Geography
Three views on Arctic development
© Ria Novosti. Valeriy Melnikov

Three views on Arctic development

A meeting of the youth intellectual club took place in the Russian Geographical Society building on Tuesday evening. The topic of the discussion was as follows, “The Russian Arctic as a Reserve and/or Active Development Area: Economic and Geographical Approach.” Experts who were invited to take part in the meeting opened it by presenting their views on Arctic development.

What is the ideal Arctic?

Professor Alexander Pilyasov, Director of the Center of the Economy of the North and the Arctic at the Council for the Study of Productive Forces, was the first to deliver a lecture in which he described his vision of an ideal Arctic.

"What is the ideal Arctic? It should have as many resources as in the Russian Arctic, the same infrastructure as in the Scandinavian Arctic, the distribution of resource rent as in Alaska (half remains in it), the development of national business as in Canada, and the feeling of one's ‘own land' as in Greenland. But this will never be the case," Pilyasov said. The professor initially studied the ethnic layout of the region but later decided it would be more rational to look at it in terms of continents. As a result, he divided the Arctic into sectors for Europe, America and Asia. According to Pilyasov, the Arctic of Europe has the biggest GDP, population and the number of countries; the Arctic of America has the largest area, and the Arctic of Asia has the sharpest contrasts. He explained that the latter is due to the gap between the biggest and smallest per capita GDP in the regions and the difference in the per capita income of their populations.

"Looking at the picture from the continents, we are discovering something new about the Arctic and find new features that we did not see inside Arctic countries," Pilyasov said.

He mentioned three scenarios in Arctic development from the position of the continents — a hydrocarbon boom, "green" transformation and political confrontation. He first explained in short what the Arctic of Asia stands to gain — China will become actively involved in Kara Sea projects, the region will sign partnership contracts with global companies and start consolidating Asian Arctic ports. The "green transformation" will primarily benefit the Arctic of Europe. This is due to the development of fishing and aquiculture on the backdrop of the aggravation of global warming and, hence, the increasing tourist flow. The political confrontation scenario implies China's advance as the country is eager to "turn our Arctic" into its resource colony.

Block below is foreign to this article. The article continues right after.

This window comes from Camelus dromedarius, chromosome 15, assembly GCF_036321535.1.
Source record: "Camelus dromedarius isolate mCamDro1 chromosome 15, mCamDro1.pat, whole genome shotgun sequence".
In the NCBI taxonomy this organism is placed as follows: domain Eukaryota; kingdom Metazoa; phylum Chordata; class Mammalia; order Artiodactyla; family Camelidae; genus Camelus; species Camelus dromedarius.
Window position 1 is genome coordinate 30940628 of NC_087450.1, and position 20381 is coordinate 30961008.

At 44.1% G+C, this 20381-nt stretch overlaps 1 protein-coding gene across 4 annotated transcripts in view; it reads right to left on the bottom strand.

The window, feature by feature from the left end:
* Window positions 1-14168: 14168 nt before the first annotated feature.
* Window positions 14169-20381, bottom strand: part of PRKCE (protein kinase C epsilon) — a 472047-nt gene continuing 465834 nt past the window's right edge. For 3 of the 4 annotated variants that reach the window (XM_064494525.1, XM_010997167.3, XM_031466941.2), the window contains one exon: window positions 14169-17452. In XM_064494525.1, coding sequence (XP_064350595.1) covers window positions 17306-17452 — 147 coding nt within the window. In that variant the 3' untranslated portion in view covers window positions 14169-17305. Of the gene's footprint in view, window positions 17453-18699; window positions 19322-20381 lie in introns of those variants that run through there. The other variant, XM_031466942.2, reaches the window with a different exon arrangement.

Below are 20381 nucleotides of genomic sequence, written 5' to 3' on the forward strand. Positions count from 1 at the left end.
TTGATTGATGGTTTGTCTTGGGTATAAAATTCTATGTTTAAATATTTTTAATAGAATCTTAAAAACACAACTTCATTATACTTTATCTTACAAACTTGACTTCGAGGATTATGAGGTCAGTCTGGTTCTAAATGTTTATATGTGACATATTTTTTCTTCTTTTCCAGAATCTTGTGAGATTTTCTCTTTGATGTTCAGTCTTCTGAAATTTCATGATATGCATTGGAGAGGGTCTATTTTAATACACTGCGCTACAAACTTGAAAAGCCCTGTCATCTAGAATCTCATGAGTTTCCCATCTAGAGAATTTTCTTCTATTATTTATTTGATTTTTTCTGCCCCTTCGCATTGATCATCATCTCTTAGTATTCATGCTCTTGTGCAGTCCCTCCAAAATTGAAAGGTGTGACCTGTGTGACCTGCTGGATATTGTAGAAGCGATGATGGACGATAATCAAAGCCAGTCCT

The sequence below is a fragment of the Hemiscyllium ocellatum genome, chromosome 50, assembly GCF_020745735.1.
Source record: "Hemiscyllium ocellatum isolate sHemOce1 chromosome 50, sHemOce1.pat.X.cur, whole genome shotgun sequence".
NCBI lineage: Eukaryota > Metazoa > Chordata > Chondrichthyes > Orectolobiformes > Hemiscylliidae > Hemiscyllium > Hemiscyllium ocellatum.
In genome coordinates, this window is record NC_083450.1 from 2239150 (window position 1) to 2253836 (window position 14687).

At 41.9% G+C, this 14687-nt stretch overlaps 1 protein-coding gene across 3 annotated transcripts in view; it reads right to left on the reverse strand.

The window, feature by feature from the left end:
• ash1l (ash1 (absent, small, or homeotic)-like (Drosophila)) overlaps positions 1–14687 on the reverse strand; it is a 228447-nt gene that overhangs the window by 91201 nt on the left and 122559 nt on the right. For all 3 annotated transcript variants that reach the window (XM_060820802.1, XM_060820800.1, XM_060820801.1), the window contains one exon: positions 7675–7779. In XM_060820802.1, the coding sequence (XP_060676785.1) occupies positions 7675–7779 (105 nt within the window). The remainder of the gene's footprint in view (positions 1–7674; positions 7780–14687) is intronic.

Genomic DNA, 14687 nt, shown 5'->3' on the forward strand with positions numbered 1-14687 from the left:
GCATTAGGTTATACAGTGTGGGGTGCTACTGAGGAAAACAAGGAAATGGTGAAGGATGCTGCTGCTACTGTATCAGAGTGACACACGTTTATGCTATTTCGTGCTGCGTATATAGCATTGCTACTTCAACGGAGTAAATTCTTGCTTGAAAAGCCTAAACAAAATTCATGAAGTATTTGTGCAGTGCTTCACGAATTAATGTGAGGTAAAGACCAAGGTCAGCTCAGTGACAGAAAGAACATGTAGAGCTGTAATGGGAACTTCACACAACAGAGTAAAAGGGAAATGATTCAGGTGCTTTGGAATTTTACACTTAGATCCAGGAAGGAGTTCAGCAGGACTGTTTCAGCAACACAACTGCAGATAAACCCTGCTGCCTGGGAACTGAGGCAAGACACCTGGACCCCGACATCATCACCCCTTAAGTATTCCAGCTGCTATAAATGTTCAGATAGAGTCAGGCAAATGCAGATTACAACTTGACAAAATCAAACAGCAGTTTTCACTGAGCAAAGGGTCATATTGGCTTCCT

Northern Sea Route won't make it

The next lecturer, Professor Vyacheslav Baburin, Head of the Chair of Russia's Socio-Economic Geography at Moscow State University, emphasized that he does not see any prospects in developing the Northern Sea Route due to global warming. It is more difficult for ships to move when ice is melting quickly because the strong fragmentation of the ice increases navigational risks. At present, economic losses due to natural anomalies will continue growing.

According to Baburin's macroeconomic forecasts, changes in permafrost, expenses of mining companies and the high costs of living and working in the Arctic will play a large role in its development. He believes the Northern Sea Route's transit capacities have been miscalculated — the ice-breaking fleet was built for carrying bulk cargo whereas now bulk liquids and gas shipments have come to the fore.

Dubious advantages of Arctic location

Stepan Zemtsov, senior fellow of the Institute of Applied Economic Studies at the Russian Academy of the National Economy and Public Administration under the President of the Russian Federation and senior researcher at the laboratory of comprehensive ecological and geographical Arctic studies at the Moscow State University's Geographical Department, concluded after studying Arctic zoning that parts of the region are not linked by anything except poor weather conditions, isolation from large markets, the low density of the population, and single industry specialization.

"Territorially, the entire Arctic is only linked by the Northern Sea Route but since it is not operating, nothing makes it an integral whole," Zemtsov said. Displaying a sense of humor, he emphasized the Arctic's strong points: oil reserves (90 billion barrels with a global consumption of 30 billion barrels per year); unique geopolitical location (in terms of security); unique geo-transport position (Northern Sea Route), and unique eco-systems (requiring investment). Thus, Zemtsov's pluses proved to be ambiguous. He considers promising automatic systems for developing shelf deposits and tourism. Zemtsov noted that only foreign countries are developing new technology; alternative energy sources are becoming more expensive, and the melting of the permafrost leads to the destruction of roads and buildings in the region.

"I think the current natural and socio-economic conditions [of the Arctic] are most unfavorable and will further deteriorate in the next 50-100 years," he said.

The meeting's young participants formed two groups to discuss the information received and draft ideas and questions for their opponents. The experts took an active part in this work. Group members answered the questions of opponents and discussed relevant issues with lecturers.